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Dog Arthritis

Updated: Oct 16, 2023

Blended excerpts from various sections of Potential Within YOUR DOG’S HEALTH

by Franco Cavaleri ISBN 0-978-0-9731701-1-5

Original post: September 14, 2010

This article is composed of multiple excerpts to result in tone and content shifts and reference numbering that may be out of order.

Dog Arthritis

Arthritis refers to as many as 100 different diseases affecting the area in or around a body’s joints. Arthritis is not only crippling an aging human population, it’s also assaulting our pets at an extraordinary rate.

There are breed-specific genetic vulnerabilities to arthritis, but if the maintenance systems in the dog’s body stay in good form, premature cartilage wear—osteoarthritis—can be avoided.

Not surprisingly, nutrition can play a huge role in advancing or preventing joint disease related to wear-and-tear. A diet that supplies healthy collagen building blocks like glucosamine and glycosaminoglycans will be more likely to forestall the early onset of osteoarthritis than a diet that relies on heavily processed foods. To further compound matters, a diet that is processed to the point where fatty acids and amino acids are damaged will actually contribute to oxidation and inflammation in the body and interfere with the body’s ability to use those cartilage building blocks to repair joint tissues.

A raw food diet, on the other hand, supplies natural building blocks for collagen. This natural supply of glycosaminoglycans and other cartilage nutrients provides fabulous support and protection for joints on a day-to-day basis. Additionally, this whole food does not present the same oxidative potential in the body, eliminating the interference that commonly impairs the body’s ability to restore health after wear and tear has taken its toll.

After the onset of osteoarthritis, however, a pharmacological effect that re-activates collagen manufacturing in the damaged joints is required. The dog’s body needs a supply of active nutritional ingredients that have been engineered to penetrate to the cartilage cells themselves—the chondrocytes—to reactivate them.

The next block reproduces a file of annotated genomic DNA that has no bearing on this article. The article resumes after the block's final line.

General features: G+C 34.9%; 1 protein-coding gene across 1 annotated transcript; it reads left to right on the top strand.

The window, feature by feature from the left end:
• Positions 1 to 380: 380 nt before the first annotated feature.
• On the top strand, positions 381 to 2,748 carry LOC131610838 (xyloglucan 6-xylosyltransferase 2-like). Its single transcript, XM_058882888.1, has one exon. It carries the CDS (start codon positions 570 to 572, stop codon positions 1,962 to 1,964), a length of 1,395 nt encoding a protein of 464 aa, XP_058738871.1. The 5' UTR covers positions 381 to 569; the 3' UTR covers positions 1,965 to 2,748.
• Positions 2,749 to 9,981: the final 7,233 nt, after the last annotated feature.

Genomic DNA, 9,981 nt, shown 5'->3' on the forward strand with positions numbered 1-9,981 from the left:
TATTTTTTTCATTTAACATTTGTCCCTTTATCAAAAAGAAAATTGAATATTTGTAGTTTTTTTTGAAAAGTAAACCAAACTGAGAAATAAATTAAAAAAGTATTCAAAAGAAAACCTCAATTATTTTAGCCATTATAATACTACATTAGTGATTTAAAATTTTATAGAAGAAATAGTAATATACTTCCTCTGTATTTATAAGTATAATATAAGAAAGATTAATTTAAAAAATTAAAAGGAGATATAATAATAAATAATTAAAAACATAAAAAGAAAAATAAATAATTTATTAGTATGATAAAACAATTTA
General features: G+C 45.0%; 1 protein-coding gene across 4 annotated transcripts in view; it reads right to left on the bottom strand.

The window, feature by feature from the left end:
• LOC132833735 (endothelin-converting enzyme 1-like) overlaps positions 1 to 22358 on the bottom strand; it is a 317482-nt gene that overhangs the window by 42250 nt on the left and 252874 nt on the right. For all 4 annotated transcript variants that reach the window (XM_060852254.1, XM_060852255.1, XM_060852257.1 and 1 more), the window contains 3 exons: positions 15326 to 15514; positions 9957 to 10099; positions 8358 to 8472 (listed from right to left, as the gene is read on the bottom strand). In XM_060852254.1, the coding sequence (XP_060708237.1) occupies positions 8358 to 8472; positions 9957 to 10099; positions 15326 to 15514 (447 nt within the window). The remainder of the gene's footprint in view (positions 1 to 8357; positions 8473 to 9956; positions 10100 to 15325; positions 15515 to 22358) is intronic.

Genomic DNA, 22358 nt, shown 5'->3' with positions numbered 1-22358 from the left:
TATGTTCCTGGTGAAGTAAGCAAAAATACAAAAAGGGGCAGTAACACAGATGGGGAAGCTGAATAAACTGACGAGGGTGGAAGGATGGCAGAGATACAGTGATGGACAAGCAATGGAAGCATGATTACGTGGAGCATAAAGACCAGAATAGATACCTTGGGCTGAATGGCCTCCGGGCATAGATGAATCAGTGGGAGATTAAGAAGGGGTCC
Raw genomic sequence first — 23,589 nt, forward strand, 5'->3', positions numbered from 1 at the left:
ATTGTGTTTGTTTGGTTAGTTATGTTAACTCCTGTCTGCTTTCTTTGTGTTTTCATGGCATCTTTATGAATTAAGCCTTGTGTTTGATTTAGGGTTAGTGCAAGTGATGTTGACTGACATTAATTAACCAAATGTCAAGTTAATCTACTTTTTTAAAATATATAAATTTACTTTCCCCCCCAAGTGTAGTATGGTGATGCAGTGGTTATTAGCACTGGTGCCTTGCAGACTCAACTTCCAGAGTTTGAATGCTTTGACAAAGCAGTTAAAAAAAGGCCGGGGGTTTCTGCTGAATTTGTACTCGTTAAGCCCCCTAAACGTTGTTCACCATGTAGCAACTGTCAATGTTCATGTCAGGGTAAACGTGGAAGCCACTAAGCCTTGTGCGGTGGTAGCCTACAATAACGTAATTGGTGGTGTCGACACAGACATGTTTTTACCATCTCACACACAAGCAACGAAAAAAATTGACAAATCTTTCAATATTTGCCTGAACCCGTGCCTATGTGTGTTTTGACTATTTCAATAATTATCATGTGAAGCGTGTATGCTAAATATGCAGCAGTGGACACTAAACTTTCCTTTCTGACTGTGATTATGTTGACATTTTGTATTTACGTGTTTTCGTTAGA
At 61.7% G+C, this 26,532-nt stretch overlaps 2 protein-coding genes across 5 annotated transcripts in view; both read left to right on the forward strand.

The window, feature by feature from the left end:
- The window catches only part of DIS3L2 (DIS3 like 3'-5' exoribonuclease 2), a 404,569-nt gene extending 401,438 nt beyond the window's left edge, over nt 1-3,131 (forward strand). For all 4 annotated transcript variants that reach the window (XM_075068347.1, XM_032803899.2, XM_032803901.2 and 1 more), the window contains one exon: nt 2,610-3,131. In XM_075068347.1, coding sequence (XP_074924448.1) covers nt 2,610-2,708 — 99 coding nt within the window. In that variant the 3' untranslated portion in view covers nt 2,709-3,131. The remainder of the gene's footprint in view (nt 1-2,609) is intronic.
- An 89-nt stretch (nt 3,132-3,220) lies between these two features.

The chondrocytes are the worker cells of the cartilage tissue or matrix, as it’s often referred to, that use glucosamine to make collagen. Collagen and other compounds, referred to as proteoglycans and glycosaminoglycans, also make up the cartilage tissue, lending it that rubbery characteristic.

In order for the chondrocytes to make and preserve functional cartilage tissue they need minerals like sulphur, copper, and manganese, and vitamins like C, D, and E to name just a few. The wear and tear of time and use can cause these worker cells to become dormant. Even if these nutrients were supplied abundantly by the diet, the joint tissue could not be constructed without the activity of the chondrocyte.

The oxidation that can escalate in our senior animals also interferes with the activity of the chondrocyte. Since our pets’ protective antioxidant systems degrade as they age, oxidant interference with the work of the chondrocytes goes unchallenged. Even dogs on a raw food diet will need extra support in the form of chondrocyte activators as they age. Food alone, even if it is fresh and whole, cannot accomplish the task.

Supplementation of the raw food diet with nutrients that can protect chondrocytes and reactivate them when they have become dormant is essential if joint tissue is to be regenerated. Fortified dry feeds, such as those commonly packaged in bags, also need added supplements that provide support and recovery potential.

As discussed, many of the nutrients added back to these feeds in the form of fortification cannot survive in the bag long-term while stored on the store shelf or at your home. Some condition-specific diets will supply joint building blocks in the feed such as glucosamine, but these processed and then fortified feeds are still not as good as engineered compounds created to get a specific job done.

They do not provide the keys that turn on dormant chondrocytes or keep them in the “on” position as our animals age. In addition, these feeds rarely detail how much glucosamine, chondroitin, antioxidants, and other important joint nutrients might be added to the feed and what form they are in. In fact, because they are highly processed, these bagged and canned feeds contribute to general body oxidation, further interfering with chondrocyte activity and preventing the added nutrients from delivering their benefits.


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